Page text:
Like so many other haunted buildings, the Red Onion Saloon began as a brothel. The first floor has always been a saloon, and there is now a hotel on the second floor above, where male guests frequently report encounters with a hostile spirit. A spooked employee who had been working alone in the building once called the police. When they arrived, they heard running feet and pounding coming from above, and upon going upstairs to investigate, they saw a shadow run down the hall and slip in a bedroom. Cold spots and the lingering scent of perfume have also been reported. But others have reported that the spectral presence appears to be helpful – she has been known to water the plants from time to time.

Where is the spookiest place you’ve ever worked? Harrowing tales about your Wi-Fi suddenly cutting out don’t count. Leave us your best ghost story in the comments! 

Customer Quote of the Week

Easy Path to Convergence!

"Compared with its competitors Parallels worked first time, with no errors, right out of the box. We tried competitor products, never got them to work but the Parallels product was perfect. It allowed us to finally consolidate and converge all of our compute platforms onto Apple integrated products." by | stone_horse| Parallels Access | Nov 04, 2013

Taking the Journey Over to the Samsung Galaxy Note 4

Back in September 2011, Samsung changed the game in the smartphone industry with something called the Galaxy Note, What was so game-changing about it? It was the largest phone ever, with a screen size of 5.3 inches. At the time, the phone was mocked in the industry with statements like “You look like you’re talking into a piece of toast” or “The Note is an unwieldy beast”, and even Samsung made a video highlighting these statements called Galaxy Note 4 – Then And Now!

Well, here we are in October 2014, and today Samsung released the Galaxy Note 4, and over three short years a lot has changed. A new classification of smartphone has emerged—the Phablet—to describe these hybrid smartphones and tablets. More importantly, Apple got into the game last month validating this new phone size with the iPhone 6 Plus, among other manufacturers such as LG, Motorola, Nokia, and others.  

What differentiates the Note 4 from others is the S-Pen, along with support for multitasking apps with resizable windows allowing multiple apps to run on the same screen. Over the next several weeks I am going to look at moving over from the iPhone 6 Plus and what that means.  What are the apps that I will now use to replace my must-have apps on iOS8? Is multi-tasking with split screens really useful or just a gimmick? We’d love to hear your thoughts on this subject—stay tuned while we take this journey together to see which device ultimately comes out on top.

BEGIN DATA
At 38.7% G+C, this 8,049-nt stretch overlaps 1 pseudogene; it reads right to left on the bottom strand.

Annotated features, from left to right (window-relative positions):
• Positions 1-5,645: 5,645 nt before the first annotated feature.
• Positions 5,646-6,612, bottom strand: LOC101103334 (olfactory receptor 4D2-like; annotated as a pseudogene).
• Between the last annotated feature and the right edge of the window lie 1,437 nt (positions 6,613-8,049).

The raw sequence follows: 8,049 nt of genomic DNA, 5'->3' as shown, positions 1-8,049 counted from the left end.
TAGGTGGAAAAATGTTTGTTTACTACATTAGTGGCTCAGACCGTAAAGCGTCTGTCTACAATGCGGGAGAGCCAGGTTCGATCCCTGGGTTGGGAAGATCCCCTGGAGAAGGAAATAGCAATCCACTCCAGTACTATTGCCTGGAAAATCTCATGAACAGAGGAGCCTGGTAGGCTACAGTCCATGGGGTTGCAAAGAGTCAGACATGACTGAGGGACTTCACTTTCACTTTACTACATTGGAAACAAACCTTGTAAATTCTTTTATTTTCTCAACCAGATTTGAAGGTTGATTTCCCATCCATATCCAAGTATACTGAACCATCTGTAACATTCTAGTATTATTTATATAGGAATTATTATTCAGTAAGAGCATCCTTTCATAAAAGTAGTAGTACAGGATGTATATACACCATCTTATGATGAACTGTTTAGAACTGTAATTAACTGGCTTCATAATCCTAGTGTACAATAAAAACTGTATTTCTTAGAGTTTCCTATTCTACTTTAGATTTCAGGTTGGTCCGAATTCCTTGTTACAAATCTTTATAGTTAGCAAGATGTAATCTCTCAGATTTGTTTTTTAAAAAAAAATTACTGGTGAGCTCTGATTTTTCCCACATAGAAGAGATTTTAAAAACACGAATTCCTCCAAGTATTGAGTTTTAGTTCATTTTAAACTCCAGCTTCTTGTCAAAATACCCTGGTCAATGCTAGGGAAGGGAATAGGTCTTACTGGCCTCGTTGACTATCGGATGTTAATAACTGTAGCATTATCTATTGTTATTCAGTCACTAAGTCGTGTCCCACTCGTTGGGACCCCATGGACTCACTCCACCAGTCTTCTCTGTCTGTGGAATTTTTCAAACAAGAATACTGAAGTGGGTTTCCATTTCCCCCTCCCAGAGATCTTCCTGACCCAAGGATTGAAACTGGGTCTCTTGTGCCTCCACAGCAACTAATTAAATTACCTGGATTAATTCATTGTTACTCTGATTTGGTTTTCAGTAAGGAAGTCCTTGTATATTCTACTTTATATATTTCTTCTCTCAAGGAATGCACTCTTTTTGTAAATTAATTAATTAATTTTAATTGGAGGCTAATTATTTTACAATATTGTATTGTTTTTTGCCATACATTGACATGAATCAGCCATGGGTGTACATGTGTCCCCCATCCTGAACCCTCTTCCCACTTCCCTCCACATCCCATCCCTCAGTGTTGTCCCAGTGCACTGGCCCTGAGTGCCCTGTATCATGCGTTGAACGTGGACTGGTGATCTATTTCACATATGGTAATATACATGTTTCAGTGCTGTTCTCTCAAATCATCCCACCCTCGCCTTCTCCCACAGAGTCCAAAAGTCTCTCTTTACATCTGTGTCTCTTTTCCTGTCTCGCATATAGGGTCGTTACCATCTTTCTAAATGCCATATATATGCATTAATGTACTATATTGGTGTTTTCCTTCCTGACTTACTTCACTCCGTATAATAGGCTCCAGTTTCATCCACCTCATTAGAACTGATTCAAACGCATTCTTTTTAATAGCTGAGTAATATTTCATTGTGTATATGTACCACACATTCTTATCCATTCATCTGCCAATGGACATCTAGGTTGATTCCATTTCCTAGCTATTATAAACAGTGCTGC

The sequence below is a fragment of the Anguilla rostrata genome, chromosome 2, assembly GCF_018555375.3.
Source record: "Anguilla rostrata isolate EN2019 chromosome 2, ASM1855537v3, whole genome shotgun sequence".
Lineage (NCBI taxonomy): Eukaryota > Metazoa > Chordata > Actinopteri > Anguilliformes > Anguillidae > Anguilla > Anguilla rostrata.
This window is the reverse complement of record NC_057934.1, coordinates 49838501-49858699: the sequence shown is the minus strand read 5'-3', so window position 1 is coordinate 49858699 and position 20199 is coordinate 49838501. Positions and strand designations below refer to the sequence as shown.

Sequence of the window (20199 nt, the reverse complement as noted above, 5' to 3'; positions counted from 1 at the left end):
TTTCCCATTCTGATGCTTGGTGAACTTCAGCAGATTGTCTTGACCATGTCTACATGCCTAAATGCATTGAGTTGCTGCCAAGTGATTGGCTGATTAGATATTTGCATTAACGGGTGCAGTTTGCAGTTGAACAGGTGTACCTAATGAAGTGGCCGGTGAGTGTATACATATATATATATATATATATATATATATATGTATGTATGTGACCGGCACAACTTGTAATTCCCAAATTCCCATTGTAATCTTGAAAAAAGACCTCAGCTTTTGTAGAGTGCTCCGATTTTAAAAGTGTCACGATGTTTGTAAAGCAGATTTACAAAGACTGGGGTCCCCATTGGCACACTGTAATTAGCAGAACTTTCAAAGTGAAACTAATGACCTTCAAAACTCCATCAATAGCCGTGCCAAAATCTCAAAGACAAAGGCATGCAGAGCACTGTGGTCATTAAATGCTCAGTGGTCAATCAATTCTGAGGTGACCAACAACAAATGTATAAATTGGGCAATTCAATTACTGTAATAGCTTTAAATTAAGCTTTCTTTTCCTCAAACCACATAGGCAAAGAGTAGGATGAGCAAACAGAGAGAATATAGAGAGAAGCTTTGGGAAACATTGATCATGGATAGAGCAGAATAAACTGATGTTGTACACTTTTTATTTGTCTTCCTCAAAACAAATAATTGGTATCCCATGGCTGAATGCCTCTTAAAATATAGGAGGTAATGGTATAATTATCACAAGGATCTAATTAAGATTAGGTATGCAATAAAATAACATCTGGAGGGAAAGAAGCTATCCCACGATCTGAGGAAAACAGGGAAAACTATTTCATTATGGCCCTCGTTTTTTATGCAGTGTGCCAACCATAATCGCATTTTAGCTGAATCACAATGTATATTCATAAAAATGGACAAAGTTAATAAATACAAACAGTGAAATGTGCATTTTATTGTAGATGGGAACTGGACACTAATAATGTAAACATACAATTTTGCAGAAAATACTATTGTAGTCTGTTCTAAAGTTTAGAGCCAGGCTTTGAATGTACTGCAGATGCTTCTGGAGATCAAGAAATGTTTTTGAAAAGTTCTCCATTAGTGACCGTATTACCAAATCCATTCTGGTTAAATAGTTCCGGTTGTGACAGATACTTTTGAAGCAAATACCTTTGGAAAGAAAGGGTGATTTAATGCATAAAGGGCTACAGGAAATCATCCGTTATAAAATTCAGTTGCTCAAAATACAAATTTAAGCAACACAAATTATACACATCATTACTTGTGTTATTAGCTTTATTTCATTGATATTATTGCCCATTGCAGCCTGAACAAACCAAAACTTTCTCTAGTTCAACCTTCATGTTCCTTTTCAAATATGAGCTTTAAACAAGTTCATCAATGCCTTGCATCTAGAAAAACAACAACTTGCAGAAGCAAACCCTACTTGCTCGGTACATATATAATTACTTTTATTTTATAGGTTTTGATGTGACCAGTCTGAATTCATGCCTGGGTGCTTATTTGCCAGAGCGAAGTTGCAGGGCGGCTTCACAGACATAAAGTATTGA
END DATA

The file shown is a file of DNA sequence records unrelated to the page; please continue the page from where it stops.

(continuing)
Everything You Need to Know About OS X Yosemite & Parallels Access

Image courtesy of Apple.

Image courtesy of Apple.

Apple’s OS X Yosemite is nearly here, and the folks at Parallels (along with millions of Apple customers) are getting pretty pumped. 

But while it may seem like the release of Yosemite is only big news for desktop users, there’s also a one important step for Parallels Access users need to do in preparation. Here at Parallels, we want to be sure that you can continue to enjoy Parallels Access and connect to your Mac after you upgrade—so, without further ado, here is the laundry list of everything you need to know about upgrading to OS X Yosemite and your Parallels Access account:

If you're planning to upgrade to OS X Yosemite on a Mac you connect to:

If you upgrade your Mac to Yosemite before you update the Parallels Access agent on your Mac to the latest version, you will not be able to connect to your Mac after installing Yosemite. 

Please be sure that you update Parallels Access on your Mac to the latest version just before upgrading to Yosemite. This update, like any other Parallels Access update, is free of charge.

It's simple - just open Parallels Access on your Mac and select "Check for updates..." in the menu bar. If you see a response that says "No updates are available" you're good to go. If updates are available, just run the updater.

That’s it! Easy, right? We think so too—so no worries, once you’re on the latest version of Parallels Access, its smooth sailing from there.

Don't have Parallels Access? Don't sweat it—start your free trial today!